Anyway, in a 4e-like engine Armor as DR does work, to at least some fair degree.
One think I have considered for a "D&Dish" game with armour as a DR is to make the protection the armour offers a die. So a leather armour might have a DR of d4, a mail armour d8 and so forth. (Magic armour could be a static plus on top of that.) It would have the benefit of not making the heavily armoured folks automatically completely immune to low damage effects, and would aesthetically pleasingly mirror the different weapons using different sized dice too.
 

Oh, no. I disagree here.

Go back to 2007/8. You'll see these EXACT same discussions happening. Virtually word for word. Then, skip forward to 2012 with the D&D Next development and you'll see the same conversations yet again. These aren't new arguments. This is edition warring 101. Lay the groundwork for being able to claim how WotC doesn't care about fans and is changing the "soul" of the game to something different. It's 100% edition warring.
Well, since I was the one that brought up the hoary 'fey step' debate, yes I am of course fully aware it was, at the time, the rankest edition warring possible. I just was trying, poorly, to use it to make a slightly different point, myself. I mean, I thought that the people stating that Fey Step might change the whole nature of towns might have been right! Its just one tiny example of all the small things that D&Ds assume that would EACH totally change the world in ways we cannot imagine.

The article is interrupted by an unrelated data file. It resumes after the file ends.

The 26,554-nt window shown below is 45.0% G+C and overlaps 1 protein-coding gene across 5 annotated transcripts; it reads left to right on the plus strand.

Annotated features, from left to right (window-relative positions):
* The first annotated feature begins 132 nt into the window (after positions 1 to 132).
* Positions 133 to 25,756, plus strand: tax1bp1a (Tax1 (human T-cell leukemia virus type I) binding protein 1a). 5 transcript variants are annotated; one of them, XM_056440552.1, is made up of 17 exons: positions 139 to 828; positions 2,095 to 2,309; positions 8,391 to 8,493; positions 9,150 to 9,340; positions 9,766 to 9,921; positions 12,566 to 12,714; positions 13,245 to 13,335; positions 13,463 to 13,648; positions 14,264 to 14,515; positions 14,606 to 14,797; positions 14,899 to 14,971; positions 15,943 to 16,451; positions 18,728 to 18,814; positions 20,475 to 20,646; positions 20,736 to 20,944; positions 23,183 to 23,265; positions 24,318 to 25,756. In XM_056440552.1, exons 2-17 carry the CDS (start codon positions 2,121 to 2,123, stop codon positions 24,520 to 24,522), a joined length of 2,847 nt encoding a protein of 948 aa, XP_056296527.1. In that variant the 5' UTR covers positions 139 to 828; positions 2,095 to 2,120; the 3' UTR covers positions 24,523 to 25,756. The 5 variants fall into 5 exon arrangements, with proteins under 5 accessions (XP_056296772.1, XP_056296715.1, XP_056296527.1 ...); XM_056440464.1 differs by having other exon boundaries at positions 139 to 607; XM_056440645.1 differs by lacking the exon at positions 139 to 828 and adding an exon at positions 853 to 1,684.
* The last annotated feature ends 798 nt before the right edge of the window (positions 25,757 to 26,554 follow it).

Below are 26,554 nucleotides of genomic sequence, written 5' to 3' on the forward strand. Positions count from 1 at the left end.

Your point about the rhetorical nature of the whole discussion about simulation, and its relationship to stated preferences for mechanics which are strictly and explicitly tied to specific fictions (so called 'associated' mechanics as opposed to 'disassociated' ones) is indeed related to the simulation topic. I don't want to draw any specific inferences about anyone's aims in constructing this particular thread though. I think its possible to create a thread in which you simply talk about fairly neutral topics like "should I use an encumbrance system in my game, and how, why, and when?" or something like that. Frankly, going back and rereading the OP makes me fairly certain that was the sort of spirit in which the discussion was started. Remember, while @Reynard may well have been around in the 4e days, it has been most of 10 years now since that stuff all burned out here. Many, perhaps most, posters are likely not even aware of the actual issues around both community preferences and rhetorical methods that arose back then.